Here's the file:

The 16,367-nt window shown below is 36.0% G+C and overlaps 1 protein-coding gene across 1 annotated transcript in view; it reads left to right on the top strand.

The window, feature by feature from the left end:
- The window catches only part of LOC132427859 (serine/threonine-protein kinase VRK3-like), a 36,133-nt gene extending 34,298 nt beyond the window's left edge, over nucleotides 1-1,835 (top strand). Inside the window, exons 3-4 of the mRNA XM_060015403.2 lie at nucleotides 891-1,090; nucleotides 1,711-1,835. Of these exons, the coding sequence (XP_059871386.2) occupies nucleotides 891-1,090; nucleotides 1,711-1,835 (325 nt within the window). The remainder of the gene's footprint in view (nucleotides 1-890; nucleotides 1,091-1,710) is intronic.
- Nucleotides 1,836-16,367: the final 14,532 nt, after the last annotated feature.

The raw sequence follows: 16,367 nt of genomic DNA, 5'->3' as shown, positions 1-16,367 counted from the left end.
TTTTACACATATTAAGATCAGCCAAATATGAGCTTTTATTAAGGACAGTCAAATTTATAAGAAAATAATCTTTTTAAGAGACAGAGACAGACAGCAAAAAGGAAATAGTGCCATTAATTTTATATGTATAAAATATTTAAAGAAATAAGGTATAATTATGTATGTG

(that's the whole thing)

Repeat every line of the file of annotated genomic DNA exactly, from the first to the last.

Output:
The 16,367-nt window shown below is 36.0% G+C and overlaps 1 protein-coding gene across 1 annotated transcript in view; it reads left to right on the top strand.

The window, feature by feature from the left end:
- The window catches only part of LOC132427859 (serine/threonine-protein kinase VRK3-like), a 36,133-nt gene extending 34,298 nt beyond the window's left edge, over nucleotides 1-1,835 (top strand). Inside the window, exons 3-4 of the mRNA XM_060015403.2 lie at nucleotides 891-1,090; nucleotides 1,711-1,835. Of these exons, the coding sequence (XP_059871386.2) occupies nucleotides 891-1,090; nucleotides 1,711-1,835 (325 nt within the window). The remainder of the gene's footprint in view (nucleotides 1-890; nucleotides 1,091-1,710) is intronic.
- Nucleotides 1,836-16,367: the final 14,532 nt, after the last annotated feature.

The raw sequence follows: 16,367 nt of genomic DNA, 5'->3' as shown, positions 1-16,367 counted from the left end.
TTTTACACATATTAAGATCAGCCAAATATGAGCTTTTATTAAGGACAGTCAAATTTATAAGAAAATAATCTTTTTAAGAGACAGAGACAGACAGCAAAAAGGAAATAGTGCCATTAATTTTATATGTATAAAATATTTAAAGAAATAAGGTATAATTATGTATGTG